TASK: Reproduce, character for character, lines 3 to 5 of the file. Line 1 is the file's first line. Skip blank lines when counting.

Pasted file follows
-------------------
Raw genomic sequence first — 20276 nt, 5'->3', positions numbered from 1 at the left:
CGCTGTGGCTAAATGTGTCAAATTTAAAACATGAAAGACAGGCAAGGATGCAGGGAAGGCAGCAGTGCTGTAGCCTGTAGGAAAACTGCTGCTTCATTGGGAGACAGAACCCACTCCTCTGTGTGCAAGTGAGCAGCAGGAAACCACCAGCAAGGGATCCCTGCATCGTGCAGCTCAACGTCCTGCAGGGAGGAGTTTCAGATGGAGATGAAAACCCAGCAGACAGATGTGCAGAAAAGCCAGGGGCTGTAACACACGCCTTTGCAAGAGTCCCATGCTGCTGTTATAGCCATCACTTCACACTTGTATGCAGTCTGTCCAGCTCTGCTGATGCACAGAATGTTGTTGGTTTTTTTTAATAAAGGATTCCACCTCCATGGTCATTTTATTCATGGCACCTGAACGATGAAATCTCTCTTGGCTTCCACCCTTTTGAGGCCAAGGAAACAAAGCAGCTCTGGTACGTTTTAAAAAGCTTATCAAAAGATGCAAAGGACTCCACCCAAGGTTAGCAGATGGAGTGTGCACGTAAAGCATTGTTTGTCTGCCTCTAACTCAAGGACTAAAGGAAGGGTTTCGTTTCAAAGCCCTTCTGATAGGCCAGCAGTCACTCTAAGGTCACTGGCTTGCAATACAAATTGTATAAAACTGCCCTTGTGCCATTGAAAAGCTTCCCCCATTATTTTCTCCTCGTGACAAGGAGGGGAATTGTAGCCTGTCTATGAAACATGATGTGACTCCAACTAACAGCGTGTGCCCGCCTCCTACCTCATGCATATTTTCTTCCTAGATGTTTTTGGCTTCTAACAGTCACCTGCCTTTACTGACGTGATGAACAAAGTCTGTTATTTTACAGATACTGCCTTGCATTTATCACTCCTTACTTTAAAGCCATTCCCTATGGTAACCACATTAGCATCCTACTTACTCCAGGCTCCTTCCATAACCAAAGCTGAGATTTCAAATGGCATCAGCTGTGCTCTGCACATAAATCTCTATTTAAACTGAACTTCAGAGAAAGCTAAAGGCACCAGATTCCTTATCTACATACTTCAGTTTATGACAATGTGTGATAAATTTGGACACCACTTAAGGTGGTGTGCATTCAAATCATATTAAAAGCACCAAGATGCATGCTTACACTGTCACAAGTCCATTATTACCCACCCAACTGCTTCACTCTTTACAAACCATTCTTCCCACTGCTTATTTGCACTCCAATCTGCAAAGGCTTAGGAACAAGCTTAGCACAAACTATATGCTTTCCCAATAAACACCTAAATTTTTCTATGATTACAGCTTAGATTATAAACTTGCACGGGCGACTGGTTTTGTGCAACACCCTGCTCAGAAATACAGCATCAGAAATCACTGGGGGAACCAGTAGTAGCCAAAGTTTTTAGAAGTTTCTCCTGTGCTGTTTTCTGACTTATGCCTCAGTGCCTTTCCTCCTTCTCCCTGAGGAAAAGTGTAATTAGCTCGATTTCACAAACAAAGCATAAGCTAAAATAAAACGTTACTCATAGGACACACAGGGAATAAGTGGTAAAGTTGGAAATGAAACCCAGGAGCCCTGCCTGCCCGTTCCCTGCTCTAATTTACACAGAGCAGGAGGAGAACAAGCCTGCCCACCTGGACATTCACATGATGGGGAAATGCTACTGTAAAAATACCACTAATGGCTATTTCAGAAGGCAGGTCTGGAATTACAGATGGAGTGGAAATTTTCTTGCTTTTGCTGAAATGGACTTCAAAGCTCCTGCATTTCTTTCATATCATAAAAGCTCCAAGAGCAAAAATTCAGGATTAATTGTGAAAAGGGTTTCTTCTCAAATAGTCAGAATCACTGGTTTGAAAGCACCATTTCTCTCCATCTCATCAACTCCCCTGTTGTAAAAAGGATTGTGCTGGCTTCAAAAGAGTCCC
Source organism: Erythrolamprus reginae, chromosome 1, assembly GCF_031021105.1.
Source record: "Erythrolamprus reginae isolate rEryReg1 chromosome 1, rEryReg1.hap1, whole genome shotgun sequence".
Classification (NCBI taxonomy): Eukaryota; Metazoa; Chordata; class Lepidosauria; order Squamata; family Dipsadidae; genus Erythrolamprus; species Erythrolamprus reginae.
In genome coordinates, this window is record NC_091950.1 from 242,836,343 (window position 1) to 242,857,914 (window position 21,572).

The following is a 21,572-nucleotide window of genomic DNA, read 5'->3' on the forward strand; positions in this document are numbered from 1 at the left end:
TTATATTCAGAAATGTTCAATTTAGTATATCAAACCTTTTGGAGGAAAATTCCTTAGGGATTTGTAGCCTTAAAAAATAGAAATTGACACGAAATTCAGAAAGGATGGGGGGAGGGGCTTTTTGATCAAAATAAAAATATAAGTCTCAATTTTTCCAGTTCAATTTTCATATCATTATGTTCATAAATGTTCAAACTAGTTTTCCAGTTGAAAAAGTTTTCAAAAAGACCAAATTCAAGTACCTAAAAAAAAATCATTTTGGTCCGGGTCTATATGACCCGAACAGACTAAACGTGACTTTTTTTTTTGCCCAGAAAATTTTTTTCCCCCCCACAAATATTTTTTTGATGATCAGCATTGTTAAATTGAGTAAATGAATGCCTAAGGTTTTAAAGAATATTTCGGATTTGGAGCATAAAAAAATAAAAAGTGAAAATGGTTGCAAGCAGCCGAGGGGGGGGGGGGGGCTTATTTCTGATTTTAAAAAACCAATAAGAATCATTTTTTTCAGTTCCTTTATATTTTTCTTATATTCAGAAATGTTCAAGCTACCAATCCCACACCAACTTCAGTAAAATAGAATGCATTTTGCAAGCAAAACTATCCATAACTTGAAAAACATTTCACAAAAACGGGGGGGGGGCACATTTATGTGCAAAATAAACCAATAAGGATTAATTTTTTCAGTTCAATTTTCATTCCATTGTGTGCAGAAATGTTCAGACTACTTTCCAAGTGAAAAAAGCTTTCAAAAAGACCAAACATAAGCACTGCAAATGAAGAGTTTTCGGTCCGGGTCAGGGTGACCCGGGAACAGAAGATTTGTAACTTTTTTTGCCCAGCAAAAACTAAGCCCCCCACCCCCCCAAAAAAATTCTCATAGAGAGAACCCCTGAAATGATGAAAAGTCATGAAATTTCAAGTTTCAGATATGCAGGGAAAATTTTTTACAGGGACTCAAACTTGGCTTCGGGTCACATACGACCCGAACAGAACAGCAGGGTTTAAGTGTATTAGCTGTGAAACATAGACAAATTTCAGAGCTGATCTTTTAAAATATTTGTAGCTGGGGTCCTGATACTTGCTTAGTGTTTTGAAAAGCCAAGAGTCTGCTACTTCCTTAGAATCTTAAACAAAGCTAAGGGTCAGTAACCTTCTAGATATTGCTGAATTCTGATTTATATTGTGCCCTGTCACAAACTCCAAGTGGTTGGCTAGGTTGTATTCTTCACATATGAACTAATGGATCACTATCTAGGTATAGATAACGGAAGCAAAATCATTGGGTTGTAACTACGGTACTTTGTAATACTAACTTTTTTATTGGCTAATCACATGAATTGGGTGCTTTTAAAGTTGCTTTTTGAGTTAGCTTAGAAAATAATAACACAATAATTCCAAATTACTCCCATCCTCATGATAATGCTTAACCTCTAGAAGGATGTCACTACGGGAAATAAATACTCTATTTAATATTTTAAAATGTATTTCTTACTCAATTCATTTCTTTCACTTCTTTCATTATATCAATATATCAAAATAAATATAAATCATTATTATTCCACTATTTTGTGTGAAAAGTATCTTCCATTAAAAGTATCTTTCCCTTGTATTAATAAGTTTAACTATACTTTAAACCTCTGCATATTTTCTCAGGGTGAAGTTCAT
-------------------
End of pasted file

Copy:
Source organism: Erythrolamprus reginae, chromosome 1, assembly GCF_031021105.1.
Source record: "Erythrolamprus reginae isolate rEryReg1 chromosome 1, rEryReg1.hap1, whole genome shotgun sequence".
Classification (NCBI taxonomy): Eukaryota; Metazoa; Chordata; class Lepidosauria; order Squamata; family Dipsadidae; genus Erythrolamprus; species Erythrolamprus reginae.